Addictive ‘UnReal’s’ amped-up craziness amuses
After two consistently bonkers seasons, “UnReal” still manages to capture the sleaze and grime behind the mesmerizing glitz. Its fictional dating show “Everlasting” is, more than ever, a veritable snake pit of manipulators and ratings-mad puppeteers.
Season 3, which recently aired on Lifetime, turned the in-show conceit on its ear by changing the searcher into a single woman.
Instead of females competitively vying for the “love” of one supposedly desirable bachelor, the “suitress” will now choose from a gaggle of men from different walks of life. Her actions, however, are subtly pushed by the show’s main schemers, producer Rachel (Shiri Appleby) and executive producer Quinn (Constance Zimmer).
Two of the men in their lives—Rachel’s cameraman ex Jeremy (Josh Kelly) and Quinn’s on-again, off-again beau/colleague Chet (Craig Bierko)—are especially in the thick of things this season, as they are covering up a crime that was revealed in the Season 2 finale.
It isn’t the same, especially for Rachel—she’s actually working to quiet her demons by the start of the season, but is recruited once again by Quinn to help save “Everlasting” from becoming a disaster. And, the drama instantaneously resumes with the new setup, with testosterone-fueled hunks “courting” the supposed female equivalent of Elon Musk, Serena (Caitlin FitzGerald).
But, some of the guys are also easy and willing sexual partners for the power-wielding ladies offscreen, which complicates matters for all involved.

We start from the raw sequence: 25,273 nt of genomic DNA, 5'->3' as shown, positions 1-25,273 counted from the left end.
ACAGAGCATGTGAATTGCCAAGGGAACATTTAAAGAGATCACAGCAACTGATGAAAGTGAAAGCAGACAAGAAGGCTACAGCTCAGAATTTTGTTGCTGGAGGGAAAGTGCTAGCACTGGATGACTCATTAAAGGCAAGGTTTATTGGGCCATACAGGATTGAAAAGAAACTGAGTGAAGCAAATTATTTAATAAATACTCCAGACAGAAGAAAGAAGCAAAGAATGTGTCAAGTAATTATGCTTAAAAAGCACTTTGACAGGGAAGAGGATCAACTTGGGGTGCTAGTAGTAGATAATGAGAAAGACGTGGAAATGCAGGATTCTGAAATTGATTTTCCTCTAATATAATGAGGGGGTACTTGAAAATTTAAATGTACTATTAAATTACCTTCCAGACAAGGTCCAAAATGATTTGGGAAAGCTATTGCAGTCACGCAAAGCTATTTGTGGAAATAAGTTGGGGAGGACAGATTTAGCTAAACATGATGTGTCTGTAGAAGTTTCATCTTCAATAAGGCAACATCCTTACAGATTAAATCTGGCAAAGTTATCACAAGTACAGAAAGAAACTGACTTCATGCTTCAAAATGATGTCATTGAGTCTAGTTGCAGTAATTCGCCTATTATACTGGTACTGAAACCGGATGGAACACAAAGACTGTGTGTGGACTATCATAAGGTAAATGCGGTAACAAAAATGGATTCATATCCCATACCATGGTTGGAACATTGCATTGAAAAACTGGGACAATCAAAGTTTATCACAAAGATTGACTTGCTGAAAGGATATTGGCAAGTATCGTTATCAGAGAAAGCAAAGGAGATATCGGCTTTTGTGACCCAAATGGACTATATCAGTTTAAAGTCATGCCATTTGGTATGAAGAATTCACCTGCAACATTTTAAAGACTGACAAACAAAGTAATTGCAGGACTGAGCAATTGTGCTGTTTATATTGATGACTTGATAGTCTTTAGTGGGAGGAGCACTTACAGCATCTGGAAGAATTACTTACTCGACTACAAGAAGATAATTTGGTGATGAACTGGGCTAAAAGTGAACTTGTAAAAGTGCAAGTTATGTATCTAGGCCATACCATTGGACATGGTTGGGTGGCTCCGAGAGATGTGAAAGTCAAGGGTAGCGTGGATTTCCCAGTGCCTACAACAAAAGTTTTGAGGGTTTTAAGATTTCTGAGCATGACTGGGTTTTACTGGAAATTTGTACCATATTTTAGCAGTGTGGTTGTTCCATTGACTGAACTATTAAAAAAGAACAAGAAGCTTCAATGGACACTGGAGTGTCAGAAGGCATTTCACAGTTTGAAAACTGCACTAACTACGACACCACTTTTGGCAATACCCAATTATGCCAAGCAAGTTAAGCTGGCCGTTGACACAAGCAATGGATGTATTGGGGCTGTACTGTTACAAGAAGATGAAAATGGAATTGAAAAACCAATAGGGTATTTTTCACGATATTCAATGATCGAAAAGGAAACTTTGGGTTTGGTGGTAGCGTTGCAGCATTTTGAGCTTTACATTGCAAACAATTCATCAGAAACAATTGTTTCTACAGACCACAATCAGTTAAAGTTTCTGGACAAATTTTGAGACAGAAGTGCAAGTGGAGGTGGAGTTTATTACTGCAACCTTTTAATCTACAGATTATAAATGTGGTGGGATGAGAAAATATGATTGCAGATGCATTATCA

The 10-episode season is concise enough for the latest triumphs and tribulations of the show’s volatile main characters, illustrating anew the women’s “one step forward, two steps back” rapport.
Both Quinn and Rachel go through cycles, the bond between them synergistic and parasitic, almost in equal measure. In a business that’s mostly ruled by men, they’re understandably territorial and protective of their own interests.
There’s a timely subplot that mirrors the real-life #MeToo movement that continues to shake up Hollywood. Quinn and company’s crafty ensnaring of the abusive network president (Christopher Cousins) is an arc that feels perfunctory, but it still delightfully plays out.
Rachel this time is tamer and less vindictive—she gleefully caused a contestant’s on-cam diarrhea “explosion” last season—although she is no less complex or strategic. More at peace with who she is and what she’s capable of, Rachel is an appealing antihero, embattled but often self-possessed.
And, she’s the bachelorette next season, which happens to be the last one! Talk about crazy.
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